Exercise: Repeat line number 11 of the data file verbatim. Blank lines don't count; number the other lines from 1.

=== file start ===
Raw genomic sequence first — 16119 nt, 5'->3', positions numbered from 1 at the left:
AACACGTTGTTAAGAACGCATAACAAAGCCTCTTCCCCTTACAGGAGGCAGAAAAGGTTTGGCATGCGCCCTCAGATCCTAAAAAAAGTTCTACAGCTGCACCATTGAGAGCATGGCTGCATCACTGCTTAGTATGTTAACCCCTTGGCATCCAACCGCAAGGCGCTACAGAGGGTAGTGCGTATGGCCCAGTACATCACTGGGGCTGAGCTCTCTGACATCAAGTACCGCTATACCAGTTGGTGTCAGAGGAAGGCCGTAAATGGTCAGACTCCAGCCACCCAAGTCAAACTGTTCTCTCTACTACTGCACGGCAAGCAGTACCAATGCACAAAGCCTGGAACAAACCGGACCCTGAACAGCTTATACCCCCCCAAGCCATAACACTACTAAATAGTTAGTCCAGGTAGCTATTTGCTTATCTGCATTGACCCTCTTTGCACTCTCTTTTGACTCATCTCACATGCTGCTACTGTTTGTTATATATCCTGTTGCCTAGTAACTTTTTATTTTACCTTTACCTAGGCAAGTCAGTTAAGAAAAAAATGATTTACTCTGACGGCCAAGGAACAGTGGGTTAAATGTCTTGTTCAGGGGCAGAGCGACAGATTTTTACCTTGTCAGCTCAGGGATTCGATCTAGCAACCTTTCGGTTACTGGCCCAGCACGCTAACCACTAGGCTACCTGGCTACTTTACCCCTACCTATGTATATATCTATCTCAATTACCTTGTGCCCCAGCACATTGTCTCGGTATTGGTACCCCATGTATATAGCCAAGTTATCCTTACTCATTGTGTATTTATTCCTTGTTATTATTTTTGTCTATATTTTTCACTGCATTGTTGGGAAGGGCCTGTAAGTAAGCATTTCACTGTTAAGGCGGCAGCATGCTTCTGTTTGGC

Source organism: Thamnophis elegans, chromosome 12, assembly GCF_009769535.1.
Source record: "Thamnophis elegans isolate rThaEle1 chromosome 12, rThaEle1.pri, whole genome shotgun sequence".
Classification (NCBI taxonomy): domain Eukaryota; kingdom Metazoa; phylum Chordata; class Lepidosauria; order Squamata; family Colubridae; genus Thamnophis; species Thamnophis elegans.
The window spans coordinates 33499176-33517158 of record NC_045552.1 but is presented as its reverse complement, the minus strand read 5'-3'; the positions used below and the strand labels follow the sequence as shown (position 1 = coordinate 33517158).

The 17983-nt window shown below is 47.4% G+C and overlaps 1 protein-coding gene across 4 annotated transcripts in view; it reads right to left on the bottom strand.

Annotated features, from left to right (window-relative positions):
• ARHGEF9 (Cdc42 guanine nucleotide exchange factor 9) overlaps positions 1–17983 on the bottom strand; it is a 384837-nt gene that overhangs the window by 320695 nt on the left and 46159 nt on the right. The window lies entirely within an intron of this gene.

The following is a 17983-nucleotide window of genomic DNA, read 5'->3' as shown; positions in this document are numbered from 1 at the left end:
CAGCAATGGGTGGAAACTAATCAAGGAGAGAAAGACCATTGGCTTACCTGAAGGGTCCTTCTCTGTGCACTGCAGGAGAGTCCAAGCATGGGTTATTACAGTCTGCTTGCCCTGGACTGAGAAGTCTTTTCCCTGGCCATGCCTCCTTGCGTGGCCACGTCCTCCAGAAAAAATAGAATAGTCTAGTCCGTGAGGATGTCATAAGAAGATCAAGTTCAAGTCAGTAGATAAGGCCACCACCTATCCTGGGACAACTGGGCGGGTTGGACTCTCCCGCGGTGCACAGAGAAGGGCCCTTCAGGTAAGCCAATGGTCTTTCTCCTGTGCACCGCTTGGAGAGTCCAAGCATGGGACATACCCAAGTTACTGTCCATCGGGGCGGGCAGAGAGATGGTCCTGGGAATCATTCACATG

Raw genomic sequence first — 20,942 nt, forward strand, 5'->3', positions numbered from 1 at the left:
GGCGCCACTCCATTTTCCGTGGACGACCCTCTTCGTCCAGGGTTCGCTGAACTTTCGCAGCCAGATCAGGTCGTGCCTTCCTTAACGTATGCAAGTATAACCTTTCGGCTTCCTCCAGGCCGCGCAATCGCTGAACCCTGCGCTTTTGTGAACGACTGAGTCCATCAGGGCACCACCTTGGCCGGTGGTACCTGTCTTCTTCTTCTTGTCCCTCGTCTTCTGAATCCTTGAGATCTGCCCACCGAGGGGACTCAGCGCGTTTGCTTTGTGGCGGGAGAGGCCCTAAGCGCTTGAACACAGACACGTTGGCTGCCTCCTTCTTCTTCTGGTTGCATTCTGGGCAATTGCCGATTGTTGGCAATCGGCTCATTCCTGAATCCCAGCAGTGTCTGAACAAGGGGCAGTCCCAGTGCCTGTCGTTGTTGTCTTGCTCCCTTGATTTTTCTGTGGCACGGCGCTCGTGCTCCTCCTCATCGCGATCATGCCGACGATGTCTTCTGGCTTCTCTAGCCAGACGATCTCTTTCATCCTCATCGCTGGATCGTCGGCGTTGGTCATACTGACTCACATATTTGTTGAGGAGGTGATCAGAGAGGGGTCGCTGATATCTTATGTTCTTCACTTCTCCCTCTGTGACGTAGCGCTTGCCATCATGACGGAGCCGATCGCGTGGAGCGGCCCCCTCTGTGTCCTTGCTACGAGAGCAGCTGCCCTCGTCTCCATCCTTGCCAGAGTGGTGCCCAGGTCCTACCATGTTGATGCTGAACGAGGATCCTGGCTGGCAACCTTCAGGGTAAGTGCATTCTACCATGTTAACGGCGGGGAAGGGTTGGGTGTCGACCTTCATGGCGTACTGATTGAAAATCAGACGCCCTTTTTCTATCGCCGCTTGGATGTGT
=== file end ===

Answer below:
CAGCAATGGGTGGAAACTAATCAAGGAGAGAAAGACCATTGGCTTACCTGAAGGGTCCTTCTCTGTGCACTGCAGGAGAGTCCAAGCATGGGTTATTACAGTCTGCTTGCCCTGGACTGAGAAGTCTTTTCCCTGGCCATGCCTCCTTGCGTGGCCACGTCCTCCAGAAAAAATAGAATAGTCTAGTCCGTGAGGATGTCATAAGAAGATCAAGTTCAAGTCAGTAGATAAGGCCACCACCTATCCTGGGACAACTGGGCGGGTTGGACTCTCCCGCGGTGCACAGAGAAGGGCCCTTCAGGTAAGCCAATGGTCTTTCTCCTGTGCACCGCTTGGAGAGTCCAAGCATGGGACATACCCAAGTTACTGTCCATCGGGGCGGGCAGAGAGATGGTCCTGGGAATCATTCACATG